Everything Everywhere All at Once

Everything Everywhere All at Once ★★★★★

As much as I would like to declare that films of this quality would be the norm for blockbusters if maximalist works weren’t allowed to fail in the aughts, I think that would severely discount the absolute mastery exhibited here.

I think about the Daniels pretty often, and I think a lot of that has to do with their worldview and aesthetic sensibilities regarding art. Swiss Army Man was a work that confused me immediately after watching for reasons unknown, which I further was able to understand when considering the way they present humor is not ironic but rather humanistic and surprisingly confrontational. This allowed me to get a lot out of The Death of Dick Long, even if the duo was only working with half power, and it has since become a film I think about almost daily due to its staunch disagreement with treating “weird” people through a lens of cruelty for humor’s sake. While many of this duo’s critics lambast their works for supposed irony, and even more surprising amount of their fans love them for the exact same interpretation. It seems as though treating subjects such as parts and processes of the human body, Nickelback, and Southern accents with any amount of respect along with their peculiar sense of humor is something impossible and must be done as some kind of bit, one where these things are the punchline and not a way to explore humanity.

While these two aforementioned works are flawed, I am not so sure I can say the same about Everything Everywhere All At Once. It seems as though the Daniels attempt to dispell this accusation head-on by making one of the most vehemently and confrontationally life-affirming works of art ever created. Every single character goes through an arc that, in isolation, would be enough to carry a movie not nearly as good to being worth remembering, and yet we receive 3, arguably 4, of the most realized character journeys ever to be explored. While there is a lot of emotional ground that overlaps these storylines because of the inherent familial relationships these characters share, each person is allowed their own nuanced and complete arc that complement each other but also reinforce themselves. For as many absolutely insane scenes this film has written into them, there is a surprising amount of restraint in the form of not only disallowing the plot from falling into the tides of tropes and contrivances. This is further supplemented through true transcendence of cliché by blending deep-cutting seriousness and sentimentality with equal parts hilarity and absurdism, a cocktail notably lacking irony and cynicism that would be all too easy to add to distance oneself from the self.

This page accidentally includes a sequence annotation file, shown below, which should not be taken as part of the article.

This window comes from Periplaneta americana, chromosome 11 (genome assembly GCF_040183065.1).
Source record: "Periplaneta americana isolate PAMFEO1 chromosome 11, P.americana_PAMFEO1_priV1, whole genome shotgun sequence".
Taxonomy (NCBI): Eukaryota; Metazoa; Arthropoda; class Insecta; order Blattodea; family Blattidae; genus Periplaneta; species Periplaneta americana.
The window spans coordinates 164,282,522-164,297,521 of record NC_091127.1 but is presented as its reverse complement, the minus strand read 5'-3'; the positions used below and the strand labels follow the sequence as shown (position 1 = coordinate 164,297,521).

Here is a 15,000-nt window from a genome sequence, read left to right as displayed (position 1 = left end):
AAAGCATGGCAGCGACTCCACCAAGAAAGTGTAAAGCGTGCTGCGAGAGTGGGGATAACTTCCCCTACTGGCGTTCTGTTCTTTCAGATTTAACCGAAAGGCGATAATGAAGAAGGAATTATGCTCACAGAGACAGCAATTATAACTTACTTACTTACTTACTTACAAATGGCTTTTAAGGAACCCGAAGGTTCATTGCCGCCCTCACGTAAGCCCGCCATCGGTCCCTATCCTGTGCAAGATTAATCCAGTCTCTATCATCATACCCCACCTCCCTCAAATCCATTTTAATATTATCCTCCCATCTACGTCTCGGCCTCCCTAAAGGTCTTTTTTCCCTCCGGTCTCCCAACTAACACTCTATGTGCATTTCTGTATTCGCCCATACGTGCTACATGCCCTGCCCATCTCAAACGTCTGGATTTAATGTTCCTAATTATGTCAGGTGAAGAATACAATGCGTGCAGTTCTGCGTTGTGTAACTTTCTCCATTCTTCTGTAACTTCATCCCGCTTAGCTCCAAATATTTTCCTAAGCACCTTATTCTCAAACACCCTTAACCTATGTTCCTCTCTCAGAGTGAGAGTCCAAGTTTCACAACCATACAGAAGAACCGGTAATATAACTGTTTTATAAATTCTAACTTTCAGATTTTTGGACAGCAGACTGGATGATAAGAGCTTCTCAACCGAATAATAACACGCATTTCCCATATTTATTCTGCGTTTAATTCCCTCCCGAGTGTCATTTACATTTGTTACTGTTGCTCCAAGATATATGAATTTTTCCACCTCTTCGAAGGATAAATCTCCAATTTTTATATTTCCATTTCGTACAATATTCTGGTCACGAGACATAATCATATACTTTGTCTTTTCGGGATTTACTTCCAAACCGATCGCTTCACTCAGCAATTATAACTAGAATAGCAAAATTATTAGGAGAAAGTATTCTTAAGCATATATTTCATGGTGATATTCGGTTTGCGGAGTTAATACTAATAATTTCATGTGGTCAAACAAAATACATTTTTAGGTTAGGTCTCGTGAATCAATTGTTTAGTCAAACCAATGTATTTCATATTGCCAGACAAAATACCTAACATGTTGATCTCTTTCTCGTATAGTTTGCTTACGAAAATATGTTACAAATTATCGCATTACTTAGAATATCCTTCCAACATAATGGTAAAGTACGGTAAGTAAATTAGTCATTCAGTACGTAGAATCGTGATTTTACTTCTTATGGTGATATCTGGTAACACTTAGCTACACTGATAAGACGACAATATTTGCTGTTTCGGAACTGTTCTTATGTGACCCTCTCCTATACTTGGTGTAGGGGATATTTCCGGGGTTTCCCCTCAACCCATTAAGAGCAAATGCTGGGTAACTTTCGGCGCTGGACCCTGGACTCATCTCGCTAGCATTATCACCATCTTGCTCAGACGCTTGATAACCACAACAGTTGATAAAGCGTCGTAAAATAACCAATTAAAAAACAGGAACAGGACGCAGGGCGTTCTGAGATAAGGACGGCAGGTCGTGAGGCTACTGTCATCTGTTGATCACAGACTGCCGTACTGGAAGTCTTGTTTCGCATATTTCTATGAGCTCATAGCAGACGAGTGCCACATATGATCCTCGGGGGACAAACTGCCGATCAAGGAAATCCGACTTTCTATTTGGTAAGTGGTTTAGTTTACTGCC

Another one of the biggest ways this understanding of people is achieved is through a refusal to include small bits that solely exist for a laugh. I think it’s pretty easy to fall into this kind of writing when your main plot device is an infinite number of universes where everything that could have possibly happened has indeed happened, but this is a pitfall that is avoided literally every chance it threatens to rear its ugly head. There are several bits in here that are funny on their own, called back to in a clever way, and then put on a shelf for just long enough for you to forget about before it is eventually re-called back to further explore when the time is right to mirror and complement the main plot. While MAYBE one or two out-of-place utilitarian shots exist to explain a handful of these call-back directly to the audience, it only calls into attention the amount of many more important things being left for the audience to grapple with on their own, recontextualizing themselves as primers of thought and engagement. This respect for film and the people who watch them extends to explicit homages to filmmaking genres that borrow as much from the greats as they do expand laterally upon them, with the exploration of romance and action films being the most satisfying to me.